Shingles and Your INR
By: Alere Staff
“Get your shingles vaccination today” a sign may read as you walk into your local pharmacy, but have you ever considered a shingles vaccination yourself? You might even wonder what shingles (also known as zoster or herpes zoster) actually is and whether or not, as a patient on warfarin, you need to be concerned. The Center for Disease Control and Prevention (CDC) recommends that people aged 60 years and older get one dose of shingles vaccine. So if you are over 60, you might want to think about getting a vaccination, particularly when an estimated one million people get shingles every year in the United States.1
What is Shingles?
If you were a child and had a case of the chicken pox, you may already be familiar with shingles as it is a viral infection caused by the same virus, the varicella zoster virus. About one out of every three people in the United States will develop shingles in their lifetime, with the risk increasing as you get older. Half of all cases occur in men and women 60 years of age or older.1 Shingles occurs in patients that have already experienced a bout of chicken pox. After recovery, the varicella zoster virus stays inactive in your body, reactivating years later in the form of shingles.1
Like chicken pox, shingles is a painful skin disease that can occur anywhere on your body. Most often, it causes pain and a rash on one side of the body, either the left or right side, usually on the face or the torso.2 It most commonly affects older adults and people with weakened immune systems caused by sickness or immunosuppressive drugs. The rash forms blisters that typically start to scab over in seven to ten days. It eventually clears up within two to four weeks.1 Sometimes you can have pain, itching or tingling in the area where the rash will appear before the rash develops. This may happen anywhere from one to five days beforehand.1 Other symptoms you may develop include fever, headache, chills and upset stomach.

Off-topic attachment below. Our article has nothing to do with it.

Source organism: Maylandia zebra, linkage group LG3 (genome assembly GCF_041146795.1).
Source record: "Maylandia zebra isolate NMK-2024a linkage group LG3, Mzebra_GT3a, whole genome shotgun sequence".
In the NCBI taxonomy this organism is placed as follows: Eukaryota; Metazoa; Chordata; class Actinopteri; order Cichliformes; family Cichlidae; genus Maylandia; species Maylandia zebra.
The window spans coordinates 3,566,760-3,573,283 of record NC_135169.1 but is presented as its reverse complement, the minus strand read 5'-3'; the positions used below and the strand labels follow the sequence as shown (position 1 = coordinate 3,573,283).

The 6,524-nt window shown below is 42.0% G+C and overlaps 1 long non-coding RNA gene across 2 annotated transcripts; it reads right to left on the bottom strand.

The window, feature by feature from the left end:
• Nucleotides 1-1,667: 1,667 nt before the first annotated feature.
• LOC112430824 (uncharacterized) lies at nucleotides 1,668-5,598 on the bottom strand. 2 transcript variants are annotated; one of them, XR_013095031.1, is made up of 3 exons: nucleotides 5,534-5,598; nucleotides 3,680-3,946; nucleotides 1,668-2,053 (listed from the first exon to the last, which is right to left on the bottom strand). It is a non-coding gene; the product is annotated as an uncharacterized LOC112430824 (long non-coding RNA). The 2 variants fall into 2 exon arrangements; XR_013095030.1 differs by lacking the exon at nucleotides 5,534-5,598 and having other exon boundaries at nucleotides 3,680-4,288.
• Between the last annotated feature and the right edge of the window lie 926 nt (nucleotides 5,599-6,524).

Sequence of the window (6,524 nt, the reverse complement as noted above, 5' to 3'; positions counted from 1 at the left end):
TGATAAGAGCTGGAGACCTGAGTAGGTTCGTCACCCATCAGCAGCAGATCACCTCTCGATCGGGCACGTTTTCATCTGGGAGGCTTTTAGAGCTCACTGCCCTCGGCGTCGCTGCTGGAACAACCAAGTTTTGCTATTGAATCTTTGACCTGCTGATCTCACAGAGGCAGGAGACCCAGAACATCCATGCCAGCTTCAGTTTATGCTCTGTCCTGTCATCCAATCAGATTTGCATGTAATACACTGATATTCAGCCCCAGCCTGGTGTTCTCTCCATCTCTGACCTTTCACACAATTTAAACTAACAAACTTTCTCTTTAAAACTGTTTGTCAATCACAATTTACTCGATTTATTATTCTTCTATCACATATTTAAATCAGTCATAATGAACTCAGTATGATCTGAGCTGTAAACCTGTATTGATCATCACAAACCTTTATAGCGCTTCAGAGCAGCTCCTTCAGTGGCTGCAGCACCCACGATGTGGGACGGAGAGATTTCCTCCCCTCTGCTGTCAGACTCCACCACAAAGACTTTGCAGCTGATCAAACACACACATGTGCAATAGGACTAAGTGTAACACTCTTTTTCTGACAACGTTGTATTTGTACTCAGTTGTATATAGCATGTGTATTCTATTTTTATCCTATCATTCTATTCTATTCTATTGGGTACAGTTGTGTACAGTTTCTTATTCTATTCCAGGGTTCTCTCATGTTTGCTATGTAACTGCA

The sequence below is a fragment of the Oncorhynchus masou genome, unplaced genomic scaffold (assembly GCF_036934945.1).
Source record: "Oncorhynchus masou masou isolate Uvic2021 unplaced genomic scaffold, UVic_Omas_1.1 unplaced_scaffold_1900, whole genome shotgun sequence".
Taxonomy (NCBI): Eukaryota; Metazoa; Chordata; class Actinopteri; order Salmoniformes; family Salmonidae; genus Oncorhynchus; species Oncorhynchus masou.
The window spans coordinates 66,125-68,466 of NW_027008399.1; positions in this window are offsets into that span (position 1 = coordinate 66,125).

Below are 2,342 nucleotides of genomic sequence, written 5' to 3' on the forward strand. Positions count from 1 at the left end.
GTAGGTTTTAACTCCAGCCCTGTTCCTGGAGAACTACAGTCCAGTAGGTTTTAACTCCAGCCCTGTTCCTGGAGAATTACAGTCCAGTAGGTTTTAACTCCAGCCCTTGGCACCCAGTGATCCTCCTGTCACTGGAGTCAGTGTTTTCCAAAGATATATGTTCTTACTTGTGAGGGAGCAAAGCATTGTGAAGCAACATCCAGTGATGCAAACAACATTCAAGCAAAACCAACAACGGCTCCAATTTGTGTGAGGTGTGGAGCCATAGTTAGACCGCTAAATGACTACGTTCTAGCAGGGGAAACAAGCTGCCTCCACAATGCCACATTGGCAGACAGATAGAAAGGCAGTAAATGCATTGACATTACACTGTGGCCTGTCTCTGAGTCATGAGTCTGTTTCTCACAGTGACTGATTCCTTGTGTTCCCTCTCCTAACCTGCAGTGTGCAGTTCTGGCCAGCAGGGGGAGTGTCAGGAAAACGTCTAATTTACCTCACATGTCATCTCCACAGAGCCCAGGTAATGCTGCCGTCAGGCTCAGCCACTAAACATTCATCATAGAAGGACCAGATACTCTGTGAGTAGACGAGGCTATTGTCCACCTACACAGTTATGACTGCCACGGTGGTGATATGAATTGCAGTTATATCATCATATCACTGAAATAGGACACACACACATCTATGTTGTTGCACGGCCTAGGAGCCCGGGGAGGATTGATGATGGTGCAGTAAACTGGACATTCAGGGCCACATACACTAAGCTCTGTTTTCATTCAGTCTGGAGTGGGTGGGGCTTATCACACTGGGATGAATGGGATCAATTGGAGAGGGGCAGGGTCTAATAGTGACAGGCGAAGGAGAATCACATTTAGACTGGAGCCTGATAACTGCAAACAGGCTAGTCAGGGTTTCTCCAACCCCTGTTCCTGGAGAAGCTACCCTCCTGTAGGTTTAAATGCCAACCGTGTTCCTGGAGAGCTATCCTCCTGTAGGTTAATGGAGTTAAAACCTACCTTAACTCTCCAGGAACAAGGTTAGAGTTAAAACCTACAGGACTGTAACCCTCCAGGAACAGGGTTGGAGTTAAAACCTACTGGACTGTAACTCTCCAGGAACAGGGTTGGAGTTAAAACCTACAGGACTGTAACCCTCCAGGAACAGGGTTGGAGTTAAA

Treatment and Prevention
Shingles is not as contagious as the chicken pox. The risk of a person with shingles spreading the disease is even lower if they keep the blisters covered as spreading is caused by contact with the blister fluid itself.2 However, your risk of getting the virus is greater if you have never had chicken pox. If you’ve never had chicken pox, though, the virus transmitted by shingles will result in the contraction of chicken pox.1,2
If you do develop shingles make sure you prevent spreading the sickness to anyone by keeping your blisters covered until they have scabbed, avoiding touching or scratching the rash, washing your hands and staying away from people who’ve never experienced chicken pox or have weakened immune systems.
If you have shingles and are on warfarin, let the doctor treating you know. Some of the pain medications used to treat shingles can affect your INR and your doctor may want you to test your INR at home more frequently. As always, it is best to communicate with your warfarin nurses and doctor whenever there is a change in your condition or the medications you are taking.
The only way to reduce the risk of shingles is to get the vaccine. Even if you have already experienced shingles, you can get it again. Make sure to talk your doctor before getting the vaccine. This is why it is so important to get vaccinated.
Interested in learning more? Check out these related articles:
- The Measles
- Flu Shots and Your INR
- Antibiotics and Warfarin
- Planning Your Next Doctor’s Appointment
- Pneumonia and Warfarin
- Centers for Disease Control and Prevention (CDC). Shingles (Herpes Zoster). National Center for Immunization and Respiratory Diseases, Division of Viral Diseases. May 1, 2014. Retrieved from http://www.cdc.gov/shingles/index.html.
- NationalInstitutes of Health. Shingles. NIH Senior Health. April 2013. Retrieved from website http://nihseniorhealth.gov/shingles/aboutshingles/01.html.